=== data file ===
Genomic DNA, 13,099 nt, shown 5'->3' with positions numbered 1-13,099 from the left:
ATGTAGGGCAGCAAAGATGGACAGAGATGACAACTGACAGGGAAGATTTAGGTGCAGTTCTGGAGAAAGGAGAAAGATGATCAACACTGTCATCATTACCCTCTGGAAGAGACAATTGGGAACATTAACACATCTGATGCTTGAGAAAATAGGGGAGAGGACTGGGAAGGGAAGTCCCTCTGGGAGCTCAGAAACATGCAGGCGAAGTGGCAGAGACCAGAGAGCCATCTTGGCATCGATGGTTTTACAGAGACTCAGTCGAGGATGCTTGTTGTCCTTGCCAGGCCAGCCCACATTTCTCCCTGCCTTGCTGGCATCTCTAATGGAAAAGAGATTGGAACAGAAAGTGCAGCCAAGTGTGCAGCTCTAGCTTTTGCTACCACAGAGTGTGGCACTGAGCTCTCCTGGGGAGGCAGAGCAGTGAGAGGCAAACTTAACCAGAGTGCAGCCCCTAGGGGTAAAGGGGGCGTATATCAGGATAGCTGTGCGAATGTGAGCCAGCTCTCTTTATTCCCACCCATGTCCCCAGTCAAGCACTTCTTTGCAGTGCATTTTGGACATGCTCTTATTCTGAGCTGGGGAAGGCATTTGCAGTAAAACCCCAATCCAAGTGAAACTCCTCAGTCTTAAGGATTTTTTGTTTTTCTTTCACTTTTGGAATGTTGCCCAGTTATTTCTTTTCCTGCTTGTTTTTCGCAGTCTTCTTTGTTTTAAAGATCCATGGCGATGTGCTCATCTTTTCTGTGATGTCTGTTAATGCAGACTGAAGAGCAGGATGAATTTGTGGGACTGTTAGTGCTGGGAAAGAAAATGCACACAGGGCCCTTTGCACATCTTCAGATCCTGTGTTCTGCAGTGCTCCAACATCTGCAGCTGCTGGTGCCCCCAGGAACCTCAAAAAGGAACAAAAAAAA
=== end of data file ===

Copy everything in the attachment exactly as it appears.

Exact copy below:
Genomic DNA, 13,099 nt, shown 5'->3' with positions numbered 1-13,099 from the left:
ATGTAGGGCAGCAAAGATGGACAGAGATGACAACTGACAGGGAAGATTTAGGTGCAGTTCTGGAGAAAGGAGAAAGATGATCAACACTGTCATCATTACCCTCTGGAAGAGACAATTGGGAACATTAACACATCTGATGCTTGAGAAAATAGGGGAGAGGACTGGGAAGGGAAGTCCCTCTGGGAGCTCAGAAACATGCAGGCGAAGTGGCAGAGACCAGAGAGCCATCTTGGCATCGATGGTTTTACAGAGACTCAGTCGAGGATGCTTGTTGTCCTTGCCAGGCCAGCCCACATTTCTCCCTGCCTTGCTGGCATCTCTAATGGAAAAGAGATTGGAACAGAAAGTGCAGCCAAGTGTGCAGCTCTAGCTTTTGCTACCACAGAGTGTGGCACTGAGCTCTCCTGGGGAGGCAGAGCAGTGAGAGGCAAACTTAACCAGAGTGCAGCCCCTAGGGGTAAAGGGGGCGTATATCAGGATAGCTGTGCGAATGTGAGCCAGCTCTCTTTATTCCCACCCATGTCCCCAGTCAAGCACTTCTTTGCAGTGCATTTTGGACATGCTCTTATTCTGAGCTGGGGAAGGCATTTGCAGTAAAACCCCAATCCAAGTGAAACTCCTCAGTCTTAAGGATTTTTTGTTTTTCTTTCACTTTTGGAATGTTGCCCAGTTATTTCTTTTCCTGCTTGTTTTTCGCAGTCTTCTTTGTTTTAAAGATCCATGGCGATGTGCTCATCTTTTCTGTGATGTCTGTTAATGCAGACTGAAGAGCAGGATGAATTTGTGGGACTGTTAGTGCTGGGAAAGAAAATGCACACAGGGCCCTTTGCACATCTTCAGATCCTGTGTTCTGCAGTGCTCCAACATCTGCAGCTGCTGGTGCCCCCAGGAACCTCAAAAAGGAACAAAAAAAA